One of the most satisfying parts of providing legal immigration services is seeing immigrant clients (like the ones pictured above) reunify with their family members because of the family-based immigration services we provide at Catholic Charities. Recent arrivals to Ithaca include parents, minor children, adult children, siblings, and spouses who have successfully emigrated from various countries from all corners of the world. In some instances, the family-based petitions took 5-10 years to process.
Family reunification has held a revered spot in our immigration policy since the Immigration & Naturalization Act of 1965 was signed into law by President Johnson. The 1965 Act ended an immigration-admissions policy based on race and ethnicity and replaced it with a system that would focus on both keeping immigrant families intact and attracting skilled labor to the US. Since then, about two-thirds of immigrant visas have been family-based. Unfortunately, the White House recently threw its support behind the RAISE Act which seems to give an unfair advantage to highly skilled immigrant workers and an unfair advantage to immigrants who hope to emigrate to the US to reunify with family members.
Everyone pretty much agrees that our immigration system is broken and needs to be modernized but it shouldn’t be done at the expense of reunifying immigrant families. For several years, economist/professor/author Harriet Duleep has been making compelling arguments in research and press articles, as well as in front of Congress that skilled immigrants have families too. She contends family visas complement high-skilled visas – the two shouldn’t be mutually exclusive. Duleep also reasonably questions that when someone like an emigrating scientist is considering which country to move to, wouldn’t there be a preference to relocate to where family members, including siblings, parents, and adult children can also live, over a country where only certain family members are welcome?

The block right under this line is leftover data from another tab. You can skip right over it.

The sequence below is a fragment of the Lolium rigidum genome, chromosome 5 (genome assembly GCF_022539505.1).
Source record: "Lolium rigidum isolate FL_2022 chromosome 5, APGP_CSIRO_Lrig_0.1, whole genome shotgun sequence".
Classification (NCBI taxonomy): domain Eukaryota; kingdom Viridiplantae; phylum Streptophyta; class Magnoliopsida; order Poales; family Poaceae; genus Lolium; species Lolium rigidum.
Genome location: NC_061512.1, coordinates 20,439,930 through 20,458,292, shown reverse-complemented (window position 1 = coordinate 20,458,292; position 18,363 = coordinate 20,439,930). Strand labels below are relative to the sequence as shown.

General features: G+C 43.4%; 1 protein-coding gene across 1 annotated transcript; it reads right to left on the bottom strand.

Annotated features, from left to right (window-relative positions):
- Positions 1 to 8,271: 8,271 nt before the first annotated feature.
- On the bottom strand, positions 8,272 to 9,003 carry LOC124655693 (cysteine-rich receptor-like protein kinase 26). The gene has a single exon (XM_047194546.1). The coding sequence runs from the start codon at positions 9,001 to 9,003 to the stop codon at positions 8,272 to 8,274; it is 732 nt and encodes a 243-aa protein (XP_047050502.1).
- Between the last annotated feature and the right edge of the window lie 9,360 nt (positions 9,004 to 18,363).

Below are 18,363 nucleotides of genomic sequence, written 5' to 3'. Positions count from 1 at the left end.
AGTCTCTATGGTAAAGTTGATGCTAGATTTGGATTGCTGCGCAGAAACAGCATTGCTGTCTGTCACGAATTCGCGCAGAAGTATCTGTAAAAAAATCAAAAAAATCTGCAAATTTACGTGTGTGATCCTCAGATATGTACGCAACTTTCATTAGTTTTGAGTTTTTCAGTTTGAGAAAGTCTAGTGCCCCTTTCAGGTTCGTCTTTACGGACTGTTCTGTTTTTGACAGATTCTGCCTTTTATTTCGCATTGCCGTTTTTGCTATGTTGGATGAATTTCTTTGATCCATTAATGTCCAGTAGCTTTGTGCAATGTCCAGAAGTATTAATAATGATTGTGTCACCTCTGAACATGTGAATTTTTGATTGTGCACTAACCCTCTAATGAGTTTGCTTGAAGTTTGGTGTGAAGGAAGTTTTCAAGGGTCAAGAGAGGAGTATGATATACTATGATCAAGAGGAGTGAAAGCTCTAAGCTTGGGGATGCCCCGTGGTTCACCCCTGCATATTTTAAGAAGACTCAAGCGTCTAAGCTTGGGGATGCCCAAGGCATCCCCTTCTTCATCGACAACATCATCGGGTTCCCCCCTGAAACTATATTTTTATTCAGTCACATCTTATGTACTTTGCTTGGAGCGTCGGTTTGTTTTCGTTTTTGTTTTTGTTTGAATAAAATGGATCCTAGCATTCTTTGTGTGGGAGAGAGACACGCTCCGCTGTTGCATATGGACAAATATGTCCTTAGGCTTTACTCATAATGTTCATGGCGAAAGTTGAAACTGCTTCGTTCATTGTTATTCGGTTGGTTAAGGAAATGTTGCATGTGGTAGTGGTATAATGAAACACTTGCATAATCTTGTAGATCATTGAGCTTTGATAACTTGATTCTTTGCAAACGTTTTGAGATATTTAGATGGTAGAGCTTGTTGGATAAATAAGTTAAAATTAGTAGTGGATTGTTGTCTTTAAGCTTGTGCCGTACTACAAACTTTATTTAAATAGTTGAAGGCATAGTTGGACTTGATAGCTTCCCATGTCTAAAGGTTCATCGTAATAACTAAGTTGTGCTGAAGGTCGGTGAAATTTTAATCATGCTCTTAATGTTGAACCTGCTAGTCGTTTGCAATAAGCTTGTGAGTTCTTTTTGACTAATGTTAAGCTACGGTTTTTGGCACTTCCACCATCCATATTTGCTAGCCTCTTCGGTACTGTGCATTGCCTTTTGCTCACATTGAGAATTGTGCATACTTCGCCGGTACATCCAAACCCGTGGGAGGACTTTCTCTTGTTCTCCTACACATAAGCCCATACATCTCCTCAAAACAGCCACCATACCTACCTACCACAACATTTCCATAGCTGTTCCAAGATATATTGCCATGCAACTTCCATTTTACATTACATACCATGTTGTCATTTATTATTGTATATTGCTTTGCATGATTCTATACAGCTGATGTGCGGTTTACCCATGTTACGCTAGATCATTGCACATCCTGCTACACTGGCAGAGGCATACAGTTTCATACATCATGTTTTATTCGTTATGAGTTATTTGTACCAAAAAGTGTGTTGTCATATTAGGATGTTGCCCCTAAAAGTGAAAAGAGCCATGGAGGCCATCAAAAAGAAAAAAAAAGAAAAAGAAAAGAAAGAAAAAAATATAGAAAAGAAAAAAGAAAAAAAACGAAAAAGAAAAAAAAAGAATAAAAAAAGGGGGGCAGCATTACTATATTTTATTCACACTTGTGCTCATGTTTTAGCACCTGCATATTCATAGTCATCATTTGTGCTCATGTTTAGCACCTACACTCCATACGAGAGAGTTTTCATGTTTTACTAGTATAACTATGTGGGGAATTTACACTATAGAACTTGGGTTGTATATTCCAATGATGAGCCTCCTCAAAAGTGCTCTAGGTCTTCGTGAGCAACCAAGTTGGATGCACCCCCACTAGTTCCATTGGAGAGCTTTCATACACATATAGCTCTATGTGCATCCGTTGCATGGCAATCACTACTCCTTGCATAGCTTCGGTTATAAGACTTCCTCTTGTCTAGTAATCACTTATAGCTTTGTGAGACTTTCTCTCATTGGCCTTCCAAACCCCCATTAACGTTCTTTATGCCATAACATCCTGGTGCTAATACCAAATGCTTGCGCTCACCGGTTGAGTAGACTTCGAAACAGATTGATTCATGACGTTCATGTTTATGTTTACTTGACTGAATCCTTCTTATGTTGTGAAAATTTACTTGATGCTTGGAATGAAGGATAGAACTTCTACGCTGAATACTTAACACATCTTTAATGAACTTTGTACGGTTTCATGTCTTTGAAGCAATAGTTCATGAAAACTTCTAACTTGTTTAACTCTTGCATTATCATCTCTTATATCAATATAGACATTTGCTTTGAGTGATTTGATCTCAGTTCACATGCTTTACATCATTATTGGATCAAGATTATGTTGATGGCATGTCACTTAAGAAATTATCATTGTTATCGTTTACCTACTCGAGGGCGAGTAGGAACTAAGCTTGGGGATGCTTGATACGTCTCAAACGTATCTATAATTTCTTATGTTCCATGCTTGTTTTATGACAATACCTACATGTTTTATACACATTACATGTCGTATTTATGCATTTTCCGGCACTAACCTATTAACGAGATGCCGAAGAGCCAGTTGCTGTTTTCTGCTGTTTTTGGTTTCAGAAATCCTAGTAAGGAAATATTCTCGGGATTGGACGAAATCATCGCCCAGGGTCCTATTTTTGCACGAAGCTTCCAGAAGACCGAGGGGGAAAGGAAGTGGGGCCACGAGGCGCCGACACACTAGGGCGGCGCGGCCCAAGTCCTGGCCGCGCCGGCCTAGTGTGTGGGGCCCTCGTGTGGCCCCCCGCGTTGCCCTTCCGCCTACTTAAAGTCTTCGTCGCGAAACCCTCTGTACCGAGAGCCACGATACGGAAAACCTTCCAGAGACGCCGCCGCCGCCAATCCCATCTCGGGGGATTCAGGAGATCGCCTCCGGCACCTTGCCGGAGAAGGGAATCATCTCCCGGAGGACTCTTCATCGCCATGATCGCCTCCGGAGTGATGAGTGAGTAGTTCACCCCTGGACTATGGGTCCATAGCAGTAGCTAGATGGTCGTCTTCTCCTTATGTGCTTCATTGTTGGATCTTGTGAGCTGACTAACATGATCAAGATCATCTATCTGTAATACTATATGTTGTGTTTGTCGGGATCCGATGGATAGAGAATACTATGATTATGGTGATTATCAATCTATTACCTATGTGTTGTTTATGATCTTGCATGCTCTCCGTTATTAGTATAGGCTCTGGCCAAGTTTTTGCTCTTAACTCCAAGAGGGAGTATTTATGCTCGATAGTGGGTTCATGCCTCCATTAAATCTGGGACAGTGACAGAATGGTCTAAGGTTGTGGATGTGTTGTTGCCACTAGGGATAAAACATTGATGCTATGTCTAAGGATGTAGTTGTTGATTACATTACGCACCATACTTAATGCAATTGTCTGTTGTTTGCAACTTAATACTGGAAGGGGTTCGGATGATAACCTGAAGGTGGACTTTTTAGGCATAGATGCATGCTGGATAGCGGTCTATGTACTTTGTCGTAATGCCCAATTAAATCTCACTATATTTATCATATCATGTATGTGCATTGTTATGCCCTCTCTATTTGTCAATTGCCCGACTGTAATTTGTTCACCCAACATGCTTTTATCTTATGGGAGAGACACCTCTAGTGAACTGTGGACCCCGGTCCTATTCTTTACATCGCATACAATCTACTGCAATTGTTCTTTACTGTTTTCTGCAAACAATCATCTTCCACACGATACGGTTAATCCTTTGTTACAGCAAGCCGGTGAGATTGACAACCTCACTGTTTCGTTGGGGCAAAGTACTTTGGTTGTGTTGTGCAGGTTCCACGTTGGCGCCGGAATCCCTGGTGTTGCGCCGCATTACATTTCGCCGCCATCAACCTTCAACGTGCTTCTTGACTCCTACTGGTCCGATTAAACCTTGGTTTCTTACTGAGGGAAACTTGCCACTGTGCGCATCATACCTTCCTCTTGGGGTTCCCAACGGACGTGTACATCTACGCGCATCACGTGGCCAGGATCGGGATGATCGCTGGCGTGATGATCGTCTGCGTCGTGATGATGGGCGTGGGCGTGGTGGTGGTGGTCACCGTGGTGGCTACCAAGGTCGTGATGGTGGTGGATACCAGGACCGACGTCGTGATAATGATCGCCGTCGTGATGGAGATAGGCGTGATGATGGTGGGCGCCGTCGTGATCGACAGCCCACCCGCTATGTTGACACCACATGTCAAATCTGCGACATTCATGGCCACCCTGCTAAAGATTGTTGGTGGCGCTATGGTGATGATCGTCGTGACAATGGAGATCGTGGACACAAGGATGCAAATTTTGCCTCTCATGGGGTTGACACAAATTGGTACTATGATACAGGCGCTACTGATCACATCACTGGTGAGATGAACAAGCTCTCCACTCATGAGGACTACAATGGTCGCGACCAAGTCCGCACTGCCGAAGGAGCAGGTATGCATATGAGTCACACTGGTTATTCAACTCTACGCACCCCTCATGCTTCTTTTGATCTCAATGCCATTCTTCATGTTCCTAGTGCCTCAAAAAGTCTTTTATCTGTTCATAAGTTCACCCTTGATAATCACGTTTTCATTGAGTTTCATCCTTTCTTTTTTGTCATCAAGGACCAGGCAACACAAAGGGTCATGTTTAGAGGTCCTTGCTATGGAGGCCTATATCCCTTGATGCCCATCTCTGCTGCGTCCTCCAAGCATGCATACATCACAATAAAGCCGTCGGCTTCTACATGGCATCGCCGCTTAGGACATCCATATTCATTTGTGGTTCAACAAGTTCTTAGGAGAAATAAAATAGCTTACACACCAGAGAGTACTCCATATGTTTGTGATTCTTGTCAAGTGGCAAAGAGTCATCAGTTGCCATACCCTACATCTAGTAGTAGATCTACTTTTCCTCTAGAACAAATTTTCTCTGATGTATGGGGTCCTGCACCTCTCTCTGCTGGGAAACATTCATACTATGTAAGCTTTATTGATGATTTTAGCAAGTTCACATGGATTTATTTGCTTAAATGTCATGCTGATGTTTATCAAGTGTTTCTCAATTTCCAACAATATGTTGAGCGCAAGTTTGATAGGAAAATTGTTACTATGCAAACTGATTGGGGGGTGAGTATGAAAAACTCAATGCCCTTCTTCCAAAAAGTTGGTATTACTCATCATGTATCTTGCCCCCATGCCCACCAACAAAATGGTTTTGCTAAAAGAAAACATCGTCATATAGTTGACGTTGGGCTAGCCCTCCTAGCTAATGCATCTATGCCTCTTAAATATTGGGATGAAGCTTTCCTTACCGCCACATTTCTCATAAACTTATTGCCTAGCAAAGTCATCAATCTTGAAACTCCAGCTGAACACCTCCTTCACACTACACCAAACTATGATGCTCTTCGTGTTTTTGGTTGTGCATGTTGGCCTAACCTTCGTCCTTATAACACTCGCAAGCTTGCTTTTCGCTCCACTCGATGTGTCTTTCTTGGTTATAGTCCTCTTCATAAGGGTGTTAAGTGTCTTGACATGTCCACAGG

Research shows that there are definite advantages when an immigrant family is allowed to reunify. The newcomers can pool their resources with family members who emigrated before them so things like childcare and elderly care become less of a burden on the wage earners. Families who are reunified can also support each other financially by increasing access to credit or referring a relative to a current employer for a job. These are tangible benefits that can lead the family toward upward mobility and integration.
The emotional well-being of immigrant families who are reunited after years of separation is another advantage that is often overlooked. In my own work, I have seen the emotional supports that attribute to the well-being of family members who emigrated to the US first when family members arrive. I have clients whose siblings have finally made it to the US after 10-15 years of separation relieving the stress and guilt of those who emigrated first. Many arrived into the country as refugees and waited years to be reunited with family members who stayed behind in countries that remained war-torn, had no health care systems, or had to deal daily with food insecurity. This definitely took a huge toll on their emotional well-being. Under the RAISE Act, siblings would no longer be afforded the opportunity to emigrate to the US.
Immigrant parents sometimes petition for their children one by one because the family doesn’t have the resources it needs to bring more than one child at a time. Sometimes the minor children left behind turn into young adults by the time the parents save the money needed to file a relative petition with USCIS. Under the RAISE Act, adult children are another group who wouldn’t be able to come to the US even though as young adults their kinship ties are as strong as they were when they were still minors.
Although this proposed piece of legislation isn’t expected to garner the Congressional support it will need to be enacted into law, it does seem inevitable that there will continue to be a lot of advocating for some type of reform that will result in deep cuts made to the number of immigrants who receive family-based visas. Hopefully the debate will shift and voices like Duleep’s, that are knowledgeable about the advantages of keeping immigrant families intact, will be taken into consideration. She and others have even called for raising the quotas for employment or skill based visas. With any luck, this thinking will prevail when the current immigration system gets overhauled instead of modernizing it at the expense of immigrants looking to reunify with their family members.